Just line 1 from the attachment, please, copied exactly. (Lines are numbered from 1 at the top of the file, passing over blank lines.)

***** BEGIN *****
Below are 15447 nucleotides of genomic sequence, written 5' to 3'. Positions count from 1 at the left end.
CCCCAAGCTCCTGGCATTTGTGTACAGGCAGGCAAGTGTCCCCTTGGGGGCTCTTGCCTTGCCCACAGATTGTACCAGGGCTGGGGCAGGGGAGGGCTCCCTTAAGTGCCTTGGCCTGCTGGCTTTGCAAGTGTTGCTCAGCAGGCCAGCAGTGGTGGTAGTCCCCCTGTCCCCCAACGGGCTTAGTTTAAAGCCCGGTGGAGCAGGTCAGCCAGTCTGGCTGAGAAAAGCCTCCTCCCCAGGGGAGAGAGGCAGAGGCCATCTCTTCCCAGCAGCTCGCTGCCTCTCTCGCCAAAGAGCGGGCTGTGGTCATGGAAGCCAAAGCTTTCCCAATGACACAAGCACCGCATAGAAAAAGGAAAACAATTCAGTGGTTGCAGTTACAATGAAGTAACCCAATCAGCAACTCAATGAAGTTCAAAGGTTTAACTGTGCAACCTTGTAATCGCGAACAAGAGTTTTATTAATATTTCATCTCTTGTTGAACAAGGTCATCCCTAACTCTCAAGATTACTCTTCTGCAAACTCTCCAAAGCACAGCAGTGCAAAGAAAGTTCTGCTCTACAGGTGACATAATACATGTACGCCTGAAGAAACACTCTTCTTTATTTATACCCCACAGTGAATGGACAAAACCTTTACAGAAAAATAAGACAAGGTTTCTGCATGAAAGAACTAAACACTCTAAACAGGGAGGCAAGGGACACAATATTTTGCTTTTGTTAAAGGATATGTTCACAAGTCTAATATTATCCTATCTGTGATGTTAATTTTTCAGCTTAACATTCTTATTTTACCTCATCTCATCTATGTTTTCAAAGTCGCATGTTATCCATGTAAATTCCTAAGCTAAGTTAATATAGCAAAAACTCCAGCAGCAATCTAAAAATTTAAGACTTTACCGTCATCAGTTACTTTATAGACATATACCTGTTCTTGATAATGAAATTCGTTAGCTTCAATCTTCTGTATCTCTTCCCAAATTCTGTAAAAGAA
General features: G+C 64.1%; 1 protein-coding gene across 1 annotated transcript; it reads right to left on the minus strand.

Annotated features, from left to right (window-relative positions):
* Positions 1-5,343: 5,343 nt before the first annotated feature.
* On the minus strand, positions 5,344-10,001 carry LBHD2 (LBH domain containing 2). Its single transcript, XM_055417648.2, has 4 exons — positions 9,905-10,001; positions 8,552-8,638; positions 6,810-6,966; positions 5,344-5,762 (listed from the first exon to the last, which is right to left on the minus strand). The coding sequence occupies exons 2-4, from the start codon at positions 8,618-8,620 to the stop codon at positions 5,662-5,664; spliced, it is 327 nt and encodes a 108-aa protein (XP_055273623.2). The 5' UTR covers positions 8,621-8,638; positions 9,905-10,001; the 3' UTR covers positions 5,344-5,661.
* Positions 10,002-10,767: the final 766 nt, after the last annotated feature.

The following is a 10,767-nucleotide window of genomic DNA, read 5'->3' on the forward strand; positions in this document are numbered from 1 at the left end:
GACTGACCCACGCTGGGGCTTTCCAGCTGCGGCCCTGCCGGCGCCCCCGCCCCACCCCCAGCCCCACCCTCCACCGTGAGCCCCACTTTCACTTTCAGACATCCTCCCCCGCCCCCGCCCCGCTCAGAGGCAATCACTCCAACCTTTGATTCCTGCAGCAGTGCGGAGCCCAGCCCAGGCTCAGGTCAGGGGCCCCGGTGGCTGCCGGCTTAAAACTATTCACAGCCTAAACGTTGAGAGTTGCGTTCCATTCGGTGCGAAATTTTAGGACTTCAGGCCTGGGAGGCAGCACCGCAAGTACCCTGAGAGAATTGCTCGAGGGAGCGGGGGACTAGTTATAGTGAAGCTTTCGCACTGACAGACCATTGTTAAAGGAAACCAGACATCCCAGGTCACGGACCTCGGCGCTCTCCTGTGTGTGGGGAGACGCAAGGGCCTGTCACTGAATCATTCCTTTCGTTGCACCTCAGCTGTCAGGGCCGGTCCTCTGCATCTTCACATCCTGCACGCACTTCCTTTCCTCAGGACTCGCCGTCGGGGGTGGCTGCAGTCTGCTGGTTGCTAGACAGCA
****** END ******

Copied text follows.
Below are 15447 nucleotides of genomic sequence, written 5' to 3'. Positions count from 1 at the left end.